Contained within 2 x boxes bearing the information, VU 074 / N. Hamilton-Smith / Edinburgh R.C.C. and with additional information that the boxes contain Tapes 2 and 3 with 'lines 1-712' and 'lines 713-end' respectively, two reels of punched paper computer data. The lines are of Golagros and Gawane.
2 x rolls of punched paper computer data, 'Golagros and Gawane', prepared by Edinburgh Regional Computing Centre
- For more information, email the repository
- Advice on accessing these materials
- Cite this description
- This material is held at
- ReferenceGB 237 Coll-1573
- Dates of Creation1968-1980
- Name of Creator
- Language of MaterialEnglish
- Physical Description2 roll
Scope and Content
Administrative / Biographical History
In its early years, the ERCC or Edinburgh Regional Computing Centre (later Edinburgh University Computing Services, and then Information Services) provided both systems support and project management for projects with companies such as Barclay's Bank and British Gas. ERCC and other early University computing entities were staffed primarily by physicists who wanted to advance their theoretical research and also embraced the idea of working with industry partners. One of the early Directors of the ERCC was Dr. G. E. (Tommy) Thomas, appointed in 1966. In the 1960s too, many computer scientists recognised the use of computers in literary and linguistic research.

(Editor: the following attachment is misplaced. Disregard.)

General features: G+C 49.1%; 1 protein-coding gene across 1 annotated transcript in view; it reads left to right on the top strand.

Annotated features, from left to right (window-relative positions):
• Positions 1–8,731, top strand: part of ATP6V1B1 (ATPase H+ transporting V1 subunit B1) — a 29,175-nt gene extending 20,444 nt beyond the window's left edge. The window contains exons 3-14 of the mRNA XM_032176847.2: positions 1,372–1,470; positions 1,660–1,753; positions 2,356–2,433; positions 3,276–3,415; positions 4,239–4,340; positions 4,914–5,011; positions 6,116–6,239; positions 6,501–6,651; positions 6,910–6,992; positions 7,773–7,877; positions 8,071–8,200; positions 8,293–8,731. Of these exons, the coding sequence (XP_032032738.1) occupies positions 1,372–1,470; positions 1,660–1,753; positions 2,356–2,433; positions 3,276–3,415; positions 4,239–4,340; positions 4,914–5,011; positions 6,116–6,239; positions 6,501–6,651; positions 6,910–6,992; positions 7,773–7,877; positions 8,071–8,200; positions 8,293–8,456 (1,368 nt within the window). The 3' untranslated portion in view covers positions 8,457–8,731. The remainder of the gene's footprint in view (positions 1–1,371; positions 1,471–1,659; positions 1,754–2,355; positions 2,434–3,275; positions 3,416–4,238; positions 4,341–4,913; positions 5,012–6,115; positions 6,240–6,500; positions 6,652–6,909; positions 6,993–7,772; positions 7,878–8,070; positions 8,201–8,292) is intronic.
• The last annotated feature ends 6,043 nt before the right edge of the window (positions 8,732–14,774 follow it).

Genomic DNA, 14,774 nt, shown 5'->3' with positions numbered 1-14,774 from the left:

A significant hub of the ERCC was located at Bush between the late 1970s and the early 1990s, with a mainframe computer running the unique Edinburgh Multi Access System (EMAS) operating system. The ERCC supported the introduction of the IMP80 standard which had been a consolidation of the diverged Edinburgh IMP and IMP7. Edinburgh IMP was a development of ATLAS Autocode.
2004 saw the retiral of Neil Hamilton-Smith who had arrived at Edinburgh University's Computing Services in August 1967 as a trainee programmer. In 1977, he was involved in the Edinburgh ALGOL language manual update. W With an interest in the use of the computer in literary and linguistic research, he also wrote about CONCORD which was a concordance program developed in 1968 to identify and sort collocating words or phrases. His broad knowledge assisted in his production of a monthly ERCC newsletter for many years.
Access should be unrestricted but please check in advance of any consultation.
Acquired from Dr. Margaret A. MacKay, School of Scottish Studies, Edinburgh University. Accession no: E2014.61.
Catalogued by Graeme D. Eddie 23 April 2015